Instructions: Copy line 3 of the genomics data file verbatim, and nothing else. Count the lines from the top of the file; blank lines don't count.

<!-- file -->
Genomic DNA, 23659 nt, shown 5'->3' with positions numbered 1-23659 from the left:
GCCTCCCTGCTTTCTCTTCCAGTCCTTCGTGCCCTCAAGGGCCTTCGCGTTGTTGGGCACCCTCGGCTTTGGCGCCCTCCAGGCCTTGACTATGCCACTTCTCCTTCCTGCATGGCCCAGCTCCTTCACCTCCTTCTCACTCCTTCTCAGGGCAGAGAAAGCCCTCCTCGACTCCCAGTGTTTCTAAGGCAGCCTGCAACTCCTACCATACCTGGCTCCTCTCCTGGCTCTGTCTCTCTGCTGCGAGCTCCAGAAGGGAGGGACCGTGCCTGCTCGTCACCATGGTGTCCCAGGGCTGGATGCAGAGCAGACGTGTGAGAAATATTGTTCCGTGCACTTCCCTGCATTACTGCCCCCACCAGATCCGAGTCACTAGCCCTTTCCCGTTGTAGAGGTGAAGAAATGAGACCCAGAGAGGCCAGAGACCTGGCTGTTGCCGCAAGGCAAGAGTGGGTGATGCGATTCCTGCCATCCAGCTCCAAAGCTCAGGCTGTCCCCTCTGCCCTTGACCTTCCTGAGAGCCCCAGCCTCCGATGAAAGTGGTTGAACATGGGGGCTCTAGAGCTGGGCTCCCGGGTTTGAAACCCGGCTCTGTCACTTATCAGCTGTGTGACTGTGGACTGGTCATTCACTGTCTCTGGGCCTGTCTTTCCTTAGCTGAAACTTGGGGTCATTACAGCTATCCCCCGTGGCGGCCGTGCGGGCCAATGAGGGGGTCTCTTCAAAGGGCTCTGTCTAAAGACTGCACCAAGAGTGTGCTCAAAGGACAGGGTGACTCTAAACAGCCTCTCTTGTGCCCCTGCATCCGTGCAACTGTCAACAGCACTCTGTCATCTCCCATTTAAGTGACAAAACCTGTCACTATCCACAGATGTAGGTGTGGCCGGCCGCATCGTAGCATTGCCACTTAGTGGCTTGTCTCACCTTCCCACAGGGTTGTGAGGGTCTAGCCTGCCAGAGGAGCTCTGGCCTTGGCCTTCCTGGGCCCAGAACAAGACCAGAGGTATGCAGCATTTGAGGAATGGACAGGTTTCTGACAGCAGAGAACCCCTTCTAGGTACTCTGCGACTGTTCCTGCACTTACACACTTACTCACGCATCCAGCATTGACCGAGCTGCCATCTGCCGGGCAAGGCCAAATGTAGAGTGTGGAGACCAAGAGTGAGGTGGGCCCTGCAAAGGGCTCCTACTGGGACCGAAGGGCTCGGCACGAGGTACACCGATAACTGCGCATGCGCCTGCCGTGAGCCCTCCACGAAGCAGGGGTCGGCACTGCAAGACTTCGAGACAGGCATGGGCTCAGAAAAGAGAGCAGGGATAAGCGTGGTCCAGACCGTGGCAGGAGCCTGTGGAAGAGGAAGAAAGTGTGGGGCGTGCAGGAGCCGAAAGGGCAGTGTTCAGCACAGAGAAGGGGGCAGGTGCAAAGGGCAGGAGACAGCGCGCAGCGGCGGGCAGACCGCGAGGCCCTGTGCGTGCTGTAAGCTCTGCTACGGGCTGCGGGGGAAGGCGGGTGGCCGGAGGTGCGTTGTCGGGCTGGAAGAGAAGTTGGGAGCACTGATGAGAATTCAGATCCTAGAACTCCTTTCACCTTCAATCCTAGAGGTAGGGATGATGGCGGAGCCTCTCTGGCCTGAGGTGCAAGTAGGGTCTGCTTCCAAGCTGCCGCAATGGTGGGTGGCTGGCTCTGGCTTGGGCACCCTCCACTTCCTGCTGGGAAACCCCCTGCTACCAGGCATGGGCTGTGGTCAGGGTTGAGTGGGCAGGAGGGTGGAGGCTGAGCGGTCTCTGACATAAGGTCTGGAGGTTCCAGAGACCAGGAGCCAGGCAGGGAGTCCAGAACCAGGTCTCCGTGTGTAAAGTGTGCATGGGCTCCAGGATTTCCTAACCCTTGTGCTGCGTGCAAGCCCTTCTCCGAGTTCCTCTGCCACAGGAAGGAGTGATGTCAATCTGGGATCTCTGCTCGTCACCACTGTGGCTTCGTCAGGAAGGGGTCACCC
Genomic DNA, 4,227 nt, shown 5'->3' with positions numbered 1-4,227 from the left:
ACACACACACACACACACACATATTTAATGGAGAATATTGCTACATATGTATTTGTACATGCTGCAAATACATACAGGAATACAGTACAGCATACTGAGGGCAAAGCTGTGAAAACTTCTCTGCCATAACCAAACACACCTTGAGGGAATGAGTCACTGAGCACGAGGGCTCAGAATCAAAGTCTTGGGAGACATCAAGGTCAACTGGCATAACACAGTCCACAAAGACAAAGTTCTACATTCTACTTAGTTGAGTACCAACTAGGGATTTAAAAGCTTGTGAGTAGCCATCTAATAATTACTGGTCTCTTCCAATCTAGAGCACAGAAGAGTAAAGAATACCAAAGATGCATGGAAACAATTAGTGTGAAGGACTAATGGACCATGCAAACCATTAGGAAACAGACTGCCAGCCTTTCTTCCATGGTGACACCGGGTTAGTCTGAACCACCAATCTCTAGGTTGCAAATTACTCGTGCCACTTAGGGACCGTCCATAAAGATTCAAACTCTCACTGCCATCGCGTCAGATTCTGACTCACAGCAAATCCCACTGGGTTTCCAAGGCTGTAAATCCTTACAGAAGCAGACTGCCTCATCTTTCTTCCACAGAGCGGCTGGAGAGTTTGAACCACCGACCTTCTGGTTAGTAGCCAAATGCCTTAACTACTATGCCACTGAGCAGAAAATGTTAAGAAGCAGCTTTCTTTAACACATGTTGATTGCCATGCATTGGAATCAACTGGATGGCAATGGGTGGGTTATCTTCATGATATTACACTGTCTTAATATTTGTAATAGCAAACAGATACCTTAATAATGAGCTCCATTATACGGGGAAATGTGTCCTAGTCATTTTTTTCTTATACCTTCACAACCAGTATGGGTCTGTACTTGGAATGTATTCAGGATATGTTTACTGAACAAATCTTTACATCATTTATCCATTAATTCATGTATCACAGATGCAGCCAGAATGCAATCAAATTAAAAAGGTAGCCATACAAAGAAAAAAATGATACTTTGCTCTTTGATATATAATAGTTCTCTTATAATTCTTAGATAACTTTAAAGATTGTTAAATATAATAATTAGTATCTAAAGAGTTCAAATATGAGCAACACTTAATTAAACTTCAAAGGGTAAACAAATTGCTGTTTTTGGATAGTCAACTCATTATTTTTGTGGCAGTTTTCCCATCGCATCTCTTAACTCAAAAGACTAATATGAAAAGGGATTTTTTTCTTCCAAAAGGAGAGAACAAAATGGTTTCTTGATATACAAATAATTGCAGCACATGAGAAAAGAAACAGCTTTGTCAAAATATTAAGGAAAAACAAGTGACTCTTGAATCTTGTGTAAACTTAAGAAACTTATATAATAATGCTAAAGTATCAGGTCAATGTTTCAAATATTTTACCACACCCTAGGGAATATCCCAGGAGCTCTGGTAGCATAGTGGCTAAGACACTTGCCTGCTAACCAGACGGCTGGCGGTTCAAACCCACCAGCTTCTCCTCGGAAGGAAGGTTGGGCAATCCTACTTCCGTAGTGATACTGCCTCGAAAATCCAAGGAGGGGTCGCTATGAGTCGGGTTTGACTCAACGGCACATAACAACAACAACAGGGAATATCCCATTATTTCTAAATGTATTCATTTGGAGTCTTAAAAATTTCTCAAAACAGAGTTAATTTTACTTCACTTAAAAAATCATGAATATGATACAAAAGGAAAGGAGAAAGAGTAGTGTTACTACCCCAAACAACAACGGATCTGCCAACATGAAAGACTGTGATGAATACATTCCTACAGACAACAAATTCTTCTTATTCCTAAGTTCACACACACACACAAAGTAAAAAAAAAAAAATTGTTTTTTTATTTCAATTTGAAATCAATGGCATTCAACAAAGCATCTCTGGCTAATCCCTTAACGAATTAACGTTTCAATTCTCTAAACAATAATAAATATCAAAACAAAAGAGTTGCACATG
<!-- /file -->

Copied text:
Genomic DNA, 4,227 nt, shown 5'->3' with positions numbered 1-4,227 from the left: